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A role (also rôle or social role) is a set of connected behaviors, rights, obligations, beliefs, and norms as conceptualized by people in a social situation. It is an expected or free or continuously changing behaviour and may have a given individual social status or social position. It is vital to both functionalist and interactionist understandings of society. Social role posits the following about social behaviour:

  1. The division of labour in society takes the form of the interaction among heterogeneous specialised positions, we call roles.
  2. Social roles included appropriate and permitted forms of behaviour, guided by social norms, which are commonly known and hence determine the expectations for appropriate behaviour in these roles.
  3. Roles are occupied by individuals, who are called actors.
  4. When individuals approve of a social role (i.e., they consider the role legitimate and constructive), they will incur costs to conform to role norms, and will also incur costs to punish those who violate role norms.
  5. Changed conditions can render a social role outdated or illegitimate, in which case social pressures are likely to lead to role change.
  6. The anticipation of rewards and punishments, as well as the satisfaction of behaving prosocially, account for why agents conform to role requirements.

The notion of the role is examined in the social sciences, more specifically economics, sociology and organisation theory.


  • The roles that we construct are constructed because we feel that they will help us to survive and also, of course, because they fulfill something in our personalities; and one does not, therefore, cease playing a role simply because one has begun to understand it. All roles are dangerous. The world tends to trap you in the role you play and it is always extremely hard to maintain a watchful, mocking distance between oneself as one appears to be and oneself as one actually is.
    • James Baldwin "The Black Boy Looks at the White Boy" in Esquire (May 1961)
  • Associated with each office is a set of activities, which are defined as potential behaviors. These activities constitute the role to be performed, at least approximately, by any person who occupies that office.
    • Robert L. Kahn, Organizational stress: Studies in role conflict and ambiguity (1964), p. 13: Definition of the term role.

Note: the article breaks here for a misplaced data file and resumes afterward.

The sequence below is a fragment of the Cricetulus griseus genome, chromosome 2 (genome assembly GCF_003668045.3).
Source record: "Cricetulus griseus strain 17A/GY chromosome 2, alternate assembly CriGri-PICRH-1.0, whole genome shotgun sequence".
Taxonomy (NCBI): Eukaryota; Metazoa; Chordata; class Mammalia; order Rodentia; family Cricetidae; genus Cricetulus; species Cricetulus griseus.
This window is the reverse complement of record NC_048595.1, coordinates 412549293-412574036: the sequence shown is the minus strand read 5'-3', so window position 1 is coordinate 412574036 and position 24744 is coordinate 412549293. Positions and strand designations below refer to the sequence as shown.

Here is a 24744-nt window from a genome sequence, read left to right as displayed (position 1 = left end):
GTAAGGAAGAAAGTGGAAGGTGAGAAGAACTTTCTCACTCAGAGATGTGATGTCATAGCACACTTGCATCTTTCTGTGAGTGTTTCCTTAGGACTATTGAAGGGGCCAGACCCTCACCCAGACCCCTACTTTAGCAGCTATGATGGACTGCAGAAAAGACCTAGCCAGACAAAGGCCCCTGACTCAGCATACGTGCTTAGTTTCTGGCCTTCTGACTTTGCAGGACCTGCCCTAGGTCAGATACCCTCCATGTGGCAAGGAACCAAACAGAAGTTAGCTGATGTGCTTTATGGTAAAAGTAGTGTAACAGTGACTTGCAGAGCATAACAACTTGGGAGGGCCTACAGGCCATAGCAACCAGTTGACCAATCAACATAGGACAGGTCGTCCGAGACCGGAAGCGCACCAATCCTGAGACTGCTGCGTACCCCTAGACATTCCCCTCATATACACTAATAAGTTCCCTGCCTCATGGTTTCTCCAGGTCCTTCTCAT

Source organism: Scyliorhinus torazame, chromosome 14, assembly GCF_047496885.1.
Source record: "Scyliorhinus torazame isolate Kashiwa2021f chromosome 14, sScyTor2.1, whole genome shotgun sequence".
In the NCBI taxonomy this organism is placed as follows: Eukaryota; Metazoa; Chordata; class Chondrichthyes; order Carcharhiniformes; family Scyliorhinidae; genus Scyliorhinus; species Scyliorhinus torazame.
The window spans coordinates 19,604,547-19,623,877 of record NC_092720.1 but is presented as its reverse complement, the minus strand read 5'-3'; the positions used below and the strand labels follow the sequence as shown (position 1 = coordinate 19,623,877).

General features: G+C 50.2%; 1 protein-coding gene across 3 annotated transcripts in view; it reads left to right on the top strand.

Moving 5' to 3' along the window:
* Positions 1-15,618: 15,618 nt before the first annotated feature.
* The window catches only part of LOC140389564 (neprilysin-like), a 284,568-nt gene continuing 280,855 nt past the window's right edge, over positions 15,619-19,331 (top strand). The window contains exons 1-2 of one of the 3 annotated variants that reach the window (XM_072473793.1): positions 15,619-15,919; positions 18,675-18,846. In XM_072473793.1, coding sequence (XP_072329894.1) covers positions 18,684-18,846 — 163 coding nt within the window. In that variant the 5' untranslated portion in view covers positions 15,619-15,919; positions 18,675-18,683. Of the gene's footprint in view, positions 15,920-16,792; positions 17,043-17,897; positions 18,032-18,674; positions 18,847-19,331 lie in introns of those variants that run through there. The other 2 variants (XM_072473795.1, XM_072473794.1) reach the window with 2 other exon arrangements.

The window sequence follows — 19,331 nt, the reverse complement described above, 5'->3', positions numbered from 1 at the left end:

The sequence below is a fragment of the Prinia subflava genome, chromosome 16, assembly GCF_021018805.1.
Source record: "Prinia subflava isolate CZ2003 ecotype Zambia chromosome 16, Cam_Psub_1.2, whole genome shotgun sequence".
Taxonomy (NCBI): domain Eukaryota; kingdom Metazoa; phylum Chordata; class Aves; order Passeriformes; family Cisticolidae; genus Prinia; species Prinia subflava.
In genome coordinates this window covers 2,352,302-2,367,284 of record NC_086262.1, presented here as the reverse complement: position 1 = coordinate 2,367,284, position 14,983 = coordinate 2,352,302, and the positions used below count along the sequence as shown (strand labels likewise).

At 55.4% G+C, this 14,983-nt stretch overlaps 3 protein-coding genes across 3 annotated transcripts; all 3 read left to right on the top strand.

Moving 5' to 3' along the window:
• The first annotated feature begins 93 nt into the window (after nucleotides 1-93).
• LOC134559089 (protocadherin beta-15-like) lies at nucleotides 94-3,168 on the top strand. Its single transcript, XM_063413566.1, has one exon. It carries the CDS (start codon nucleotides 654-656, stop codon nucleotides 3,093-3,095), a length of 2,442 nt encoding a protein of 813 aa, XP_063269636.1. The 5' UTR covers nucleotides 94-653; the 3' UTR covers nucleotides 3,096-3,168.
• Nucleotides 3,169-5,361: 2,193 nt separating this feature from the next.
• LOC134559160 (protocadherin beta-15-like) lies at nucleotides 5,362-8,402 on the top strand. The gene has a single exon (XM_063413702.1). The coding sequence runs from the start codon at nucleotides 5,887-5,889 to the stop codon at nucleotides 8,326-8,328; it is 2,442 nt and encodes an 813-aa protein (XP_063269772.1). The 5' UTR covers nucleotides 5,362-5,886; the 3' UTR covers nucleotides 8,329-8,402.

• The prescriptions and proscriptions held by members of a role set are designated as role expectations. ... The role expectations held for a certain person by some member of his or her role set will reflect that member's conception of the person's office and his or her abilities. The content of these expectations may include preferences with respect to specific acts and personal characteristics or styles; they may deal with what the person should do, what kind of person he should be, what he should think, or believe, and how he should relate to others.
    • Robert L. Kahn, Organizational stress: Studies in role conflict and ambiguity (1964), p. 14
  • Each sent pressure can be regarded as arousing in the focal person a psychological force of some magnitude and direction. Such forces will be called role forces. This is not to say that these motivational role forces are identical in magnitude and direction with the role pressures which evoked them. Especially when role pressures are seen as illegitimate or coercive, they may arouse strong resistance forces which lead to outcomes different from or even opposite to the expected behavior. Pressures to increase production rates sometimes result in slowdowns. Moreover, every person is subject to a variety of psychological forces in addition to those stimulated by pressures from his role set in the work situation. Role pressures are thus only a partial determinant of behavior on the job. In addition, to the motivational forces aroused by role pressures, there are important internal sources of motivation for role performance. One of these stems from the intrinsic satisfaction derived from the content of the role.
    • Robert L. Kahn, Organizational stress: Studies in role conflict and ambiguity (1964), p. 16-17
  • Innovative roles represent patterned organizational deviance.
    • Robert L. Kahn, Organizational stress: Studies in role conflict and ambiguity (1964), p. 388, as cited in: Eugene E. Szymaszek (1996). Changing Role of Leadership for Vocational Education in... p. 41
  • Prices play a crucial role in determining how much of each resource gets used where and how the resulting products get transferred to millions of people. Yet this role is seldom understood by the public and it is often disregarded entirely by politicians.

See also

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